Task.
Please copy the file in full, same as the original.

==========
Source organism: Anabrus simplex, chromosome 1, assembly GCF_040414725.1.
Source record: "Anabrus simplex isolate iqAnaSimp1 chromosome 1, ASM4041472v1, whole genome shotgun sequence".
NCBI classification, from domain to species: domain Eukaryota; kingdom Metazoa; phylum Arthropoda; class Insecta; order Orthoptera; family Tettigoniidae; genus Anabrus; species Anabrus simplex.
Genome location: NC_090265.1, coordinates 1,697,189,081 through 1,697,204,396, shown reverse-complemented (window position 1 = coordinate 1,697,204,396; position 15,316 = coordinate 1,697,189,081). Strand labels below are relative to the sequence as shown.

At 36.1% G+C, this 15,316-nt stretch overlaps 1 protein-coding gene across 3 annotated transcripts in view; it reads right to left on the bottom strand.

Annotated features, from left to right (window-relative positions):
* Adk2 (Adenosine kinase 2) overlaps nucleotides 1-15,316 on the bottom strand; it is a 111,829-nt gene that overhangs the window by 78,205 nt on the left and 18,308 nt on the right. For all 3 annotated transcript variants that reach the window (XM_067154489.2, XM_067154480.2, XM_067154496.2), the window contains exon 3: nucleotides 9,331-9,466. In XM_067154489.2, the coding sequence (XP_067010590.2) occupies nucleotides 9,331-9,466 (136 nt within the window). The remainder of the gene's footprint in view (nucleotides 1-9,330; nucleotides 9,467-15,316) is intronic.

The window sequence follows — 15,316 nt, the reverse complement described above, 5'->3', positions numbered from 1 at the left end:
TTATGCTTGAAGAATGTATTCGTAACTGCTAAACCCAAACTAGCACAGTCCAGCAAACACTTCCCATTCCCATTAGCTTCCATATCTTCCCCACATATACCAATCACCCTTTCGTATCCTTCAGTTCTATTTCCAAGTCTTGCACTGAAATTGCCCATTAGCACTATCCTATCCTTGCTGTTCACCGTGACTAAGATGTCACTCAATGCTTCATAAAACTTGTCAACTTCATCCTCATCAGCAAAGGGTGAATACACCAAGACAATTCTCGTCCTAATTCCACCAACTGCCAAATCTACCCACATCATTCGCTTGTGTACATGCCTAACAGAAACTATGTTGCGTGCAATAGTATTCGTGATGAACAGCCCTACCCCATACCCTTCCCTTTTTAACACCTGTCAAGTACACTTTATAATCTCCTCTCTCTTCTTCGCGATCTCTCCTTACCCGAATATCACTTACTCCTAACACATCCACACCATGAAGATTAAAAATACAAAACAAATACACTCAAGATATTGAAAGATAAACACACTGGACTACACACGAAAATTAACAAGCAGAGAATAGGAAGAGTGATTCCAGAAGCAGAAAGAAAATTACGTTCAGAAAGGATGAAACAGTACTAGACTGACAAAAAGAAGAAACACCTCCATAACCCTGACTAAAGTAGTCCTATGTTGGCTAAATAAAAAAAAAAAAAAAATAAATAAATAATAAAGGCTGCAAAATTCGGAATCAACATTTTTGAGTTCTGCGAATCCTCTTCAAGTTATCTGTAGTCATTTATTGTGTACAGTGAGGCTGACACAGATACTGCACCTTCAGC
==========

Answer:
Source organism: Anabrus simplex, chromosome 1, assembly GCF_040414725.1.
Source record: "Anabrus simplex isolate iqAnaSimp1 chromosome 1, ASM4041472v1, whole genome shotgun sequence".
NCBI classification, from domain to species: domain Eukaryota; kingdom Metazoa; phylum Arthropoda; class Insecta; order Orthoptera; family Tettigoniidae; genus Anabrus; species Anabrus simplex.
Genome location: NC_090265.1, coordinates 1,697,189,081 through 1,697,204,396, shown reverse-complemented (window position 1 = coordinate 1,697,204,396; position 15,316 = coordinate 1,697,189,081). Strand labels below are relative to the sequence as shown.

At 36.1% G+C, this 15,316-nt stretch overlaps 1 protein-coding gene across 3 annotated transcripts in view; it reads right to left on the bottom strand.

Annotated features, from left to right (window-relative positions):
* Adk2 (Adenosine kinase 2) overlaps nucleotides 1-15,316 on the bottom strand; it is a 111,829-nt gene that overhangs the window by 78,205 nt on the left and 18,308 nt on the right. For all 3 annotated transcript variants that reach the window (XM_067154489.2, XM_067154480.2, XM_067154496.2), the window contains exon 3: nucleotides 9,331-9,466. In XM_067154489.2, the coding sequence (XP_067010590.2) occupies nucleotides 9,331-9,466 (136 nt within the window). The remainder of the gene's footprint in view (nucleotides 1-9,330; nucleotides 9,467-15,316) is intronic.

The window sequence follows — 15,316 nt, the reverse complement described above, 5'->3', positions numbered from 1 at the left end:
TTATGCTTGAAGAATGTATTCGTAACTGCTAAACCCAAACTAGCACAGTCCAGCAAACACTTCCCATTCCCATTAGCTTCCATATCTTCCCCACATATACCAATCACCCTTTCGTATCCTTCAGTTCTATTTCCAAGTCTTGCACTGAAATTGCCCATTAGCACTATCCTATCCTTGCTGTTCACCGTGACTAAGATGTCACTCAATGCTTCATAAAACTTGTCAACTTCATCCTCATCAGCAAAGGGTGAATACACCAAGACAATTCTCGTCCTAATTCCACCAACTGCCAAATCTACCCACATCATTCGCTTGTGTACATGCCTAACAGAAACTATGTTGCGTGCAATAGTATTCGTGATGAACAGCCCTACCCCATACCCTTCCCTTTTTAACACCTGTCAAGTACACTTTATAATCTCCTCTCTCTTCTTCGCGATCTCTCCTTACCCGAATATCACTTACTCCTAACACATCCACACCATGAAGATTAAAAATACAAAACAAATACACTCAAGATATTGAAAGATAAACACACTGGACTACACACGAAAATTAACAAGCAGAGAATAGGAAGAGTGATTCCAGAAGCAGAAAGAAAATTACGTTCAGAAAGGATGAAACAGTACTAGACTGACAAAAAGAAGAAACACCTCCATAACCCTGACTAAAGTAGTCCTATGTTGGCTAAATAAAAAAAAAAAAAAAATAAATAAATAATAAAGGCTGCAAAATTCGGAATCAACATTTTTGAGTTCTGCGAATCCTCTTCAAGTTATCTGTAGTCATTTATTGTGTACAGTGAGGCTGACACAGATACTGCACCTTCAGC